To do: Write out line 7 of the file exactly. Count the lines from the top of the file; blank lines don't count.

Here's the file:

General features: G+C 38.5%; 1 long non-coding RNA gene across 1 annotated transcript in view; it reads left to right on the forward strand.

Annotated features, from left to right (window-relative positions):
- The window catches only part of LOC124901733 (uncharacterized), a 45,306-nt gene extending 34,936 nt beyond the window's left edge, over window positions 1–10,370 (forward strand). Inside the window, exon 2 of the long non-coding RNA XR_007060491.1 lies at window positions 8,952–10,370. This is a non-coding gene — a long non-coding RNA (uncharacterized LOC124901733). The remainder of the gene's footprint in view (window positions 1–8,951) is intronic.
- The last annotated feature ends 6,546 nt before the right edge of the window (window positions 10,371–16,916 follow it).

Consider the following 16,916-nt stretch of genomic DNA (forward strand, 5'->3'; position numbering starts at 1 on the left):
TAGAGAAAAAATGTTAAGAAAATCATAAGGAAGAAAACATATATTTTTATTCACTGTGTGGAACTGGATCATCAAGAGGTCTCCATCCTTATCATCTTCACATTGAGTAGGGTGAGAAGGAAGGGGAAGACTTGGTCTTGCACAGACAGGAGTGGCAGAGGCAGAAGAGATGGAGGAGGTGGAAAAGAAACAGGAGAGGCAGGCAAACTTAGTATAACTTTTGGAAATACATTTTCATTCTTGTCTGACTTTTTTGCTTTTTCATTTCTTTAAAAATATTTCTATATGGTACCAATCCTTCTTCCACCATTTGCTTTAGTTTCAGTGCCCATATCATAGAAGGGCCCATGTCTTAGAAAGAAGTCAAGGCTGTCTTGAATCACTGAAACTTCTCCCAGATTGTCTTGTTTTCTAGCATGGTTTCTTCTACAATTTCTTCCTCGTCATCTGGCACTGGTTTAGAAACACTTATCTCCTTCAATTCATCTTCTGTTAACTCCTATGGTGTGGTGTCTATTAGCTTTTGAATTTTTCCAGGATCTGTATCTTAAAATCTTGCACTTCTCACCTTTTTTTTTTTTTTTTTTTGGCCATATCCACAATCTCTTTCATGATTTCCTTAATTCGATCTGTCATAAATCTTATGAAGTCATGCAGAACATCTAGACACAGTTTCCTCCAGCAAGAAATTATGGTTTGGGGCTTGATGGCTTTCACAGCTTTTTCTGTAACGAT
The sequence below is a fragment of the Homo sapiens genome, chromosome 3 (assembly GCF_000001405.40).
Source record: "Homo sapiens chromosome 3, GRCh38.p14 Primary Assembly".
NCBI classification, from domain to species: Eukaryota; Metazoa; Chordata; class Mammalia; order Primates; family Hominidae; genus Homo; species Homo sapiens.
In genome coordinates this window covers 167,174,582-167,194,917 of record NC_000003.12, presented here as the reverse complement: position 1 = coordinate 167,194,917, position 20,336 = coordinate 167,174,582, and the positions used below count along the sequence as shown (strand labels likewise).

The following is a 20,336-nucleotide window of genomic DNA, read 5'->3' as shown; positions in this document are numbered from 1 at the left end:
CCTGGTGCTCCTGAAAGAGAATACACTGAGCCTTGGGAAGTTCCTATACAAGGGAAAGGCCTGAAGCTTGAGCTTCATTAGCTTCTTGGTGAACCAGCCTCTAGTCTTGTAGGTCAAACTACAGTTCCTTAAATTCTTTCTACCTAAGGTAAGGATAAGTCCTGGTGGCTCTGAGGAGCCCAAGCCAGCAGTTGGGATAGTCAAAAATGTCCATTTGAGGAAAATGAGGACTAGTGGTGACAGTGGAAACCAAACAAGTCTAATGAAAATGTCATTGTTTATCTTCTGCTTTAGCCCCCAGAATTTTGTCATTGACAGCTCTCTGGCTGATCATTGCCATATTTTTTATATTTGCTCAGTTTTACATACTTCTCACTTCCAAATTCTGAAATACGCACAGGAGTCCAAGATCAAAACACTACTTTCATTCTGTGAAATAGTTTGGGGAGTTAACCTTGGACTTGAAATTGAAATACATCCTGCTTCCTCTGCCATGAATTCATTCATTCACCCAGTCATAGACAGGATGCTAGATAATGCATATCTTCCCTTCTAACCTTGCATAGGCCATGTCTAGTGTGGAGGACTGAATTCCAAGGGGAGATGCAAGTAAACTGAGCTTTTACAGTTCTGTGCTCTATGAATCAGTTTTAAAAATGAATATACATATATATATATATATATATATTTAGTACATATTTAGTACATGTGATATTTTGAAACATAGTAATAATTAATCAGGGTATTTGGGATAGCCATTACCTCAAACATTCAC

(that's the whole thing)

The sequence below is a fragment of the Homo sapiens genome, chromosome 3 (assembly GCF_000001405.40).